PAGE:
"MCR 8.121 also contains restrictions on the maximum fees that may be charged in certain circumstances; by its terms, however, this portion of the rule applies only to personal injury and wrongful death cases. MCR 8.121(A), and subrule (E) is not so limited. The title of this rule, provided by the publisher, is irrelevant to its construction. See MCR 1.106. In contrast to MCR 8.121(A), MCR 8.121(E) applies on its terms to all contingent contracts, not just those arising in personal injury and wrongful death cases." Emphasis added.

Prosecutors commonly pursue seizure of real property in forfeiture proceedings. A lawyer cannot exercise a charging lien against a client's real property as a means of securing his or her fee, and a lawyer may not obtain a security interest in real property unless the client has agreed ". . . in an express written contract between [lawyer and client] providing for such a lien or unless special equitable circumstances [exist]." George v. Gelman, 201 Mich App 474 (1993).

Whenever a lawyer seeks to secure fees, caution should be taken to avoid violation of MRPC 1.8(j) which prohibits acquisition of a "proprietary interest in the cause of action or subject matter of the litigation the lawyer is conducting for a client." MRPC 1.8(j)(2) permits "a reasonable contingent fee in a civil case, as permitted by Rule 1.5 and MCR 8.121."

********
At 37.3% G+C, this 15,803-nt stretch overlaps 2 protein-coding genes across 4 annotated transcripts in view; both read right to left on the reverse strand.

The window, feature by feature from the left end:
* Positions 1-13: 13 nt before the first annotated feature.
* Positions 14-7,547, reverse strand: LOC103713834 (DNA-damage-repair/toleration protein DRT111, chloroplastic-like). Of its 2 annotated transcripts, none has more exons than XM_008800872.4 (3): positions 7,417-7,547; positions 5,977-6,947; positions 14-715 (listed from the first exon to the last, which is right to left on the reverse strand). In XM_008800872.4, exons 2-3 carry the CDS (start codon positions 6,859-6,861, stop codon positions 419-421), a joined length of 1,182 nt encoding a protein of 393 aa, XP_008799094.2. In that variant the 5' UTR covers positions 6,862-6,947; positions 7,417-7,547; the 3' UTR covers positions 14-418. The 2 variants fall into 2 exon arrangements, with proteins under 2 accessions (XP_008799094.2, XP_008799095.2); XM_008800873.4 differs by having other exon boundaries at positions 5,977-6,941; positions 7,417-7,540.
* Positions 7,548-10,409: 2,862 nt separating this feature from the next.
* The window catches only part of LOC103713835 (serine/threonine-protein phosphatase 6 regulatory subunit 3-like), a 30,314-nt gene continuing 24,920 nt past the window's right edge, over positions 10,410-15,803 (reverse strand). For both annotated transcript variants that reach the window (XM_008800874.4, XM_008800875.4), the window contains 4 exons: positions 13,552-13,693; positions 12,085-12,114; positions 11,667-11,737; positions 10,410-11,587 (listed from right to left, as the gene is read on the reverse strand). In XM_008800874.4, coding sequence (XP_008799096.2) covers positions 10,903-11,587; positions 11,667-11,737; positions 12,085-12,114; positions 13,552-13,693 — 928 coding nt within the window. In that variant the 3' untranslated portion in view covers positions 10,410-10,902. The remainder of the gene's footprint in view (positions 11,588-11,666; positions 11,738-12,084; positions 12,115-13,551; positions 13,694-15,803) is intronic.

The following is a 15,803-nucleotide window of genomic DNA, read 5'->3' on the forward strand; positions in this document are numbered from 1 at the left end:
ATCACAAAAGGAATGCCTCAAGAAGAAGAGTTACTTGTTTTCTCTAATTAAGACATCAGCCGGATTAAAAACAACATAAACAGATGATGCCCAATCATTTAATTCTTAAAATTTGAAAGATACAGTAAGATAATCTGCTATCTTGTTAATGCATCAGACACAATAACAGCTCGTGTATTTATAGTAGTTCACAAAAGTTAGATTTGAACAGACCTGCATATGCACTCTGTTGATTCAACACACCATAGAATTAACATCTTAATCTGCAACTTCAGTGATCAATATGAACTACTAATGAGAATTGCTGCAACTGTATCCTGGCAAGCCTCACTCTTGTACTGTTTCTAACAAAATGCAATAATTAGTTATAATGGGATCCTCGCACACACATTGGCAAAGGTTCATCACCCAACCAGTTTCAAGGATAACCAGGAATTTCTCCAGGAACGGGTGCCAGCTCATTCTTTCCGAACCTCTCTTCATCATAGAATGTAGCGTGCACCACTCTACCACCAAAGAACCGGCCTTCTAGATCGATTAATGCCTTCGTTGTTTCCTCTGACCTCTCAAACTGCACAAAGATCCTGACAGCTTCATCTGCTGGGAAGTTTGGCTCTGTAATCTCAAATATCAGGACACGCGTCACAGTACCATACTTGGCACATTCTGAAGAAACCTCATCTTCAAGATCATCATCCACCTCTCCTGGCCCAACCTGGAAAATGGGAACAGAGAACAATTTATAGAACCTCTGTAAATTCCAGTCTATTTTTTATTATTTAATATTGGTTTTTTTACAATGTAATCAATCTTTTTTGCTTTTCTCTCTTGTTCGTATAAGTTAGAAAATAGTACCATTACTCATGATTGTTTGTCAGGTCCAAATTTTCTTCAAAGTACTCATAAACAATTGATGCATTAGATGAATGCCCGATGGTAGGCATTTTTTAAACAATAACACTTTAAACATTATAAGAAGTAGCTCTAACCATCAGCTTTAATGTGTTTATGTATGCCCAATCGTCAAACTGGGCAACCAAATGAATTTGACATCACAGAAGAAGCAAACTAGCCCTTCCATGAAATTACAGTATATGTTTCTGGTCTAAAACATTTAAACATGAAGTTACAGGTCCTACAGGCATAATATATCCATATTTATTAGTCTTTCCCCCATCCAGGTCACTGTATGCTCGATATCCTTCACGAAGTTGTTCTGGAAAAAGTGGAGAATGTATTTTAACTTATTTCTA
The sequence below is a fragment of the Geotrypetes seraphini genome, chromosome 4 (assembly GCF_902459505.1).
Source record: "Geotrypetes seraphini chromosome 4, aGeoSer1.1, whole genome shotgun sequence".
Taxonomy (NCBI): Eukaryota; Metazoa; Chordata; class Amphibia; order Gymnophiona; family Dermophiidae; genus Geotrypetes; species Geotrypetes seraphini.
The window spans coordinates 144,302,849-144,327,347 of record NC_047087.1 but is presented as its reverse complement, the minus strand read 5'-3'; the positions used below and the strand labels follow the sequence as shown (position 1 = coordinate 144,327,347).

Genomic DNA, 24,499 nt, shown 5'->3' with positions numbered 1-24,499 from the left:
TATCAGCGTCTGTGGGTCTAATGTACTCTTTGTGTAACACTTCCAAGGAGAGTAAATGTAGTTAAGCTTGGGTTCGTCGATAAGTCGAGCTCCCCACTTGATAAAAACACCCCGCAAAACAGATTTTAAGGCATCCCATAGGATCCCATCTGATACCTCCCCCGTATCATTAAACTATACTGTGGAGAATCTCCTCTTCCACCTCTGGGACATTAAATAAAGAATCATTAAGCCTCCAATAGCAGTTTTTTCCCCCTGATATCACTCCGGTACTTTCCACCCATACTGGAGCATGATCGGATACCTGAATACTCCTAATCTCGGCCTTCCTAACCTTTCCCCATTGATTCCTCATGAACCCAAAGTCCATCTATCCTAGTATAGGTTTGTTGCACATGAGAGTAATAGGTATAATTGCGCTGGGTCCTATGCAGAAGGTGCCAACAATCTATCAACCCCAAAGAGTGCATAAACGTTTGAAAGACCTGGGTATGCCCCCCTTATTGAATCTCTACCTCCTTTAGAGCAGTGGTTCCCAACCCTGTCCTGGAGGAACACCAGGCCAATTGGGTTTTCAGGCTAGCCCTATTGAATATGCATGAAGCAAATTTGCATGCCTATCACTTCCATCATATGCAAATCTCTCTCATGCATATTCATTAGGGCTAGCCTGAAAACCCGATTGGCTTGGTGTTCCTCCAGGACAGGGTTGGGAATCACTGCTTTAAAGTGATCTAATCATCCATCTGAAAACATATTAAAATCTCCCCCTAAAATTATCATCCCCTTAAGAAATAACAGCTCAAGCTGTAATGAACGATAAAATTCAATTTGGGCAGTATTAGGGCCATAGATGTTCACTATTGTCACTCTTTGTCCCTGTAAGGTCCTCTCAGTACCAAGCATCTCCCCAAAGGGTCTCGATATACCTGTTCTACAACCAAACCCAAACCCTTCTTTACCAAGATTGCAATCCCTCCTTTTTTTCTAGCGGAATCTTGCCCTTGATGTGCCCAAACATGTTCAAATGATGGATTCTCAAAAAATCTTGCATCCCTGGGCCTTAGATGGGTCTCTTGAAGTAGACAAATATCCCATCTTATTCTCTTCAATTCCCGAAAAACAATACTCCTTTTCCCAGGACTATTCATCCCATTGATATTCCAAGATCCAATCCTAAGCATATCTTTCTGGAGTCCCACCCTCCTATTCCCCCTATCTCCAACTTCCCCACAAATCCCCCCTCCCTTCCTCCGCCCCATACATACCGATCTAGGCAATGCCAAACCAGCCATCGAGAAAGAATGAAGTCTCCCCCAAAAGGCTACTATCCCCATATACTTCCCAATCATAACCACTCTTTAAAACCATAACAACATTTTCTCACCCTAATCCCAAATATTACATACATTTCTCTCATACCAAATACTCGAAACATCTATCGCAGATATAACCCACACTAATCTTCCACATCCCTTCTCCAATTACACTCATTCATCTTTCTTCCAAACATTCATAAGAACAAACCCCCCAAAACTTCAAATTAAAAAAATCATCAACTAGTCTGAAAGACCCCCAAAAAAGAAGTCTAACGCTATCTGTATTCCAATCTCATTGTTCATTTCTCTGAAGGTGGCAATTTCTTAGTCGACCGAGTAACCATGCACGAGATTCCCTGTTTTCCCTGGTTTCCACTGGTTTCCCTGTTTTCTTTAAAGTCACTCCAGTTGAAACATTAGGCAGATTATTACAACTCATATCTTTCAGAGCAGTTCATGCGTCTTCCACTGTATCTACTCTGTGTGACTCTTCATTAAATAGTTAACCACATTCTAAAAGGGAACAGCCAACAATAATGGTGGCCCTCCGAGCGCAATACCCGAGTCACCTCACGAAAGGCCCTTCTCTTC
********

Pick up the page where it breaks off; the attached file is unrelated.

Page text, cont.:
It is difficult to address, within the limited facts of the question before us, what constitutes a "reasonable" contingent fee in crime related forfeiture cases. Many variations on the theme of contingency might be considered. A fixed amount of remuneration might be paid upon successful defense of the forfeiture action, or a percentage of the value of the client's property. All of the subject property, or just the part successfully protected might be included in the percentage computation; we do not have before us any specific formula or terms. However, whether the contingent fee is a sum certain for successful defense of part or all of the client's property, or a percentage of part or all of the value of the subject property, the potential of the total fee should be proportionate to the risk and consistent with the criteria of "reasonableness" set forth in MRPC 1.5(a).